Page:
Yet as I’ve argued before, none of these measures – neither Spotify playing whack-a-mole, or Believe playing stop-a-mole – cuts streaming fraud off at the source of its oxygen: the ‘pro rata’ streaming model.
Slicing the pie
For those catching up: The ‘pro-rata’ streaming model sees the royalty-bearing portion of the subscription fee you pay Spotify/Apple Music etc. every month pooled with the same money from every other subscriber. This central pool of money is then paid out to artists and labels based on their market share of total plays across the service.
The problem: This system financially incentivizes every party to rack up as many streams as possible – whether legitimate or illegitimate – as opposed to attracting as many listeners as possible.
This results in the crazy outcome of a portion of the $9.99 per month you pay for Spotify/Apple Music etc. going to acts you haven’t streamed… including those acts who’ve only been played by stream farms.
One swift solution to kill these incentives (and instantly choke streaming fraud) is the so-called ‘user-centric’ model, rebranded as the “fan-powered” model by SoundCloud.
Under this model, the royalty-bearing portion of your streaming subscription fee is paid out only to the artists you individually listen to.
Suddenly, rinsing endless plays of 31-second tracks via one subscription account becomes far less lucrative – because you’re not absorbing money from a large central ‘pot’. You’re just absorbing it from the $9.99 per month you pay for your own account.
The “artist-centric” mission
One powerful company that has so far eschewed an endorsement of SoundCloud’s “fan-powered” model is Universal Music Group.
Some of Universal’s apparent reticence towards ‘user-centric’ is based on the fact that, for real-life human artists, it’s a zero-sum game.
Although studies show that a switch to ‘user-centric’ on Spotify tomorrow would improve the royalty earnings of over 50% of artists, that would also mean lessening the earnings of every other act.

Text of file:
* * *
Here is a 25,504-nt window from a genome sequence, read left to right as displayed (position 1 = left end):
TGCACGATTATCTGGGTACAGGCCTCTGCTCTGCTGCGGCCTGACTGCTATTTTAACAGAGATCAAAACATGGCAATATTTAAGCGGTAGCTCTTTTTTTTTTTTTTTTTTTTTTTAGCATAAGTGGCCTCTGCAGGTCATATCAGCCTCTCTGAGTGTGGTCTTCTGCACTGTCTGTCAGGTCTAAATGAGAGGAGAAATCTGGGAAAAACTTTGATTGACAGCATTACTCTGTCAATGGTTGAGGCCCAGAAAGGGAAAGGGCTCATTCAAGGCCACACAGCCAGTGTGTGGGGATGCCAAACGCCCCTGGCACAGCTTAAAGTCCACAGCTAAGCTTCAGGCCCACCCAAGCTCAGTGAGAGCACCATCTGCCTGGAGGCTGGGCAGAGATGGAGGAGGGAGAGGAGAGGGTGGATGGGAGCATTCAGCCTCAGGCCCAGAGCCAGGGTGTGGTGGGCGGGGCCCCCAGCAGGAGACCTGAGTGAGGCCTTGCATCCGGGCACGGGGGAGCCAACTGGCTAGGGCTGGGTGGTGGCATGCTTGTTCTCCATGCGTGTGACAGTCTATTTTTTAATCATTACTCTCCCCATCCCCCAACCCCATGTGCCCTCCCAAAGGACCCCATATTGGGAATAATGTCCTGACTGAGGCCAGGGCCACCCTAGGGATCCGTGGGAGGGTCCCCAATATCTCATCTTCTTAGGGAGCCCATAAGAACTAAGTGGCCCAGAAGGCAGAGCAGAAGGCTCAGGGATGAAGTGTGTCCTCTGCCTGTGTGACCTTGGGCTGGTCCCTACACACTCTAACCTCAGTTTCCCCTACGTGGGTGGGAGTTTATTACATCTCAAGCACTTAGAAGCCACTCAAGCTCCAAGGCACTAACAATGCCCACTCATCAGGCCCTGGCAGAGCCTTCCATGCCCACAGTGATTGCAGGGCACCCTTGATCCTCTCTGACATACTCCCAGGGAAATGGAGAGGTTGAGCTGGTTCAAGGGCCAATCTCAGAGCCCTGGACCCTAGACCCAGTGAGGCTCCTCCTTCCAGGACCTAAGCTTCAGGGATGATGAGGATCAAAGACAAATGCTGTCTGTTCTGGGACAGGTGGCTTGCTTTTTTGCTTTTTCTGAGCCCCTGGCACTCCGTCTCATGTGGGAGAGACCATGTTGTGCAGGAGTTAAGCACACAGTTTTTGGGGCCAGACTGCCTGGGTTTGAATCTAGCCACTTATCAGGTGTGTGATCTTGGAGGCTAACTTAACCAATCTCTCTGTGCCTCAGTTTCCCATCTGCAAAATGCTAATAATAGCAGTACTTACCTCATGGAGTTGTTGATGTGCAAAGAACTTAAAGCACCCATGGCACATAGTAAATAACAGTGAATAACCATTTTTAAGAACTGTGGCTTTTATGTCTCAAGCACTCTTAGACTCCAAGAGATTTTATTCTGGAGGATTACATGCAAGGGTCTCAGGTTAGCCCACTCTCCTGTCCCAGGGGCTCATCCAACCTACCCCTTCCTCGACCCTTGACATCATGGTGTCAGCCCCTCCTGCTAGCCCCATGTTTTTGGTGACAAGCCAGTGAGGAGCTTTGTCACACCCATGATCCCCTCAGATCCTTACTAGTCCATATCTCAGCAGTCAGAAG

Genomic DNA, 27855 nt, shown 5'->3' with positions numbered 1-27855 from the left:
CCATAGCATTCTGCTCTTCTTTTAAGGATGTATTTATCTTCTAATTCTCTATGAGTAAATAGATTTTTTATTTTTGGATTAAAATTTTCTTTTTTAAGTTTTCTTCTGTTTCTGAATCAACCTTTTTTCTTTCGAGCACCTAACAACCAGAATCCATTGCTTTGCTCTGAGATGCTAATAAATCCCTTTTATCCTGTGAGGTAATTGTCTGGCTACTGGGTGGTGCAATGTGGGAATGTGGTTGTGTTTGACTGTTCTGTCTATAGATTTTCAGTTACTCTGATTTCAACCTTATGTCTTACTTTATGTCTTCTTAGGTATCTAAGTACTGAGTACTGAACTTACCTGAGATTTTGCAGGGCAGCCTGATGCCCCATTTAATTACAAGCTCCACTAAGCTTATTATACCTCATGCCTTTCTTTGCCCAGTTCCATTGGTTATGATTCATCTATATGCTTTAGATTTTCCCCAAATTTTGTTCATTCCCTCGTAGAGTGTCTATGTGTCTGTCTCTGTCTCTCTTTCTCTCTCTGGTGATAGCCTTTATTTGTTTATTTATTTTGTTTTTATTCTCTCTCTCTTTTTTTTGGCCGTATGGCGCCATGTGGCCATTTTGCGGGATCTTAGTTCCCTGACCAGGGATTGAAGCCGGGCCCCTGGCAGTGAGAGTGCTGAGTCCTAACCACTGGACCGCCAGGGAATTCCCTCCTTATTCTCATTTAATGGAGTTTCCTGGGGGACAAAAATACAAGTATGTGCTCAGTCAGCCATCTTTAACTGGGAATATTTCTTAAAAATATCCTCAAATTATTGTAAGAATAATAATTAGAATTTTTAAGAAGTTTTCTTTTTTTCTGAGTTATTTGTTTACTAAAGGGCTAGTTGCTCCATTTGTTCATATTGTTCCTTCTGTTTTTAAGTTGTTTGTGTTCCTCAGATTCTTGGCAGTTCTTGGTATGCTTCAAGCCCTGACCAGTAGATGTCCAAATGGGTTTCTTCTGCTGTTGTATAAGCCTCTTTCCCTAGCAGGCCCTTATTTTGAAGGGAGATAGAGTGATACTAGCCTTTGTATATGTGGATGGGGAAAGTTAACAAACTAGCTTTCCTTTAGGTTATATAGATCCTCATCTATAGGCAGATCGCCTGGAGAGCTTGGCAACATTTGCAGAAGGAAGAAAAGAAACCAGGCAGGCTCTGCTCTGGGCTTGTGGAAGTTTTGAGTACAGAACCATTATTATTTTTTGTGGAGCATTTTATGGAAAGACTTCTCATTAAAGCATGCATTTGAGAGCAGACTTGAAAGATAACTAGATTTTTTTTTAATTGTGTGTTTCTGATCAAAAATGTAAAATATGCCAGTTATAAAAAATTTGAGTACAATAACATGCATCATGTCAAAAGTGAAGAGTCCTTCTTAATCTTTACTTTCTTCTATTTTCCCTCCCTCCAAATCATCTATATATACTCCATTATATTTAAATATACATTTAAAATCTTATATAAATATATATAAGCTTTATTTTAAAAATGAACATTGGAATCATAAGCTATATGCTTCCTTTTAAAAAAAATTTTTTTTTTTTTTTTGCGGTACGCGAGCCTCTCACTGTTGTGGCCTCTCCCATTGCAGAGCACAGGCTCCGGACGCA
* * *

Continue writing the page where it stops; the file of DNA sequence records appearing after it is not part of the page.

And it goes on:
Instead, Universal appears to be moving towards emulating the anti-fraud basis of ‘user-centric’ – disincentivizing the blunt commercial reward for simply getting loads of streams – while reducing the likelihood that artists may ultimately earn less from a transition away from ‘pro rata’.
One tactic in UMG’s “artist-centric” model, for example, might be to reduce the royalty amount paid for non-interactive streams (i.e. ‘lean-back’ algorithmically-served music), while increasing the royalty rate for streams that have been searched out and actively played by users.
This would also reduce the earnings power of so-called ‘fake artist’ production music, which can often be found filling some of Spotify’s most popular mood playlists.
In addition, Universal may call for AI-made music that falls below minimal-quality identifiers (see: 31-second, no melodic variety, repeating single audio loop) to be blocked from being uploaded to digital services.
On Universal’s Q1 earnings call last month, Sir Lucian Grainge said: “We’re confident that the artist-centric model will work because it’s in everyone’s interests, including the platforms.
“The real issue is this flood of content, this oversupply [of music uploads] will only increase with generative AI… It’s in everyone’s interest to make sure that the platforms don’t become awash with problematic content that fans and artists don’t want.”
“We’re confident that the artist-centric model will work because it’s in everyone’s interests, including the platforms.”
Sir Lucian Grainge, Universal Music Group
Later on that Q1 call, Michael Nash, UMG’s EVP and Chief Digital Officer, indicated that “artist-centric” would also look to increase revenue flow from “superfans” of artists and/or genres, who are willing to pay extra to access additional content on DSPs.
“Our consumer research says that among [music streaming] subscribers, about 30% are superfans of one or more of our artists,” said Nash, adding: “How does that relate to artist-centric? When you start to focus on the artist-fan relationship, these high-value relationships are driving the economic model of the platform, so you [can begin] segmenting around high-intent, high-integrity, artist-fan relationships.
“You’re starting to move the platform towards a deeper level of engagement with fan bases; the opportunity to monetize, we think, flows very naturally from that.”
For an industry beginning to worry about a potential future slowdown in global music streaming revenue growth, this will all sound very appealing.
Yet at the opposite end of the industry from the sophisticated “superfans”, we see the machine-powered streaming fraud grub – that un-Human Centipede – rapidly mutating.
Soon enough, it threatens to grow fat off an uncontrollable prospect: millions of AI tracks, played millions of times by AI bots, every day.
It needs to be stomped on, and fast.Music Business Worldwide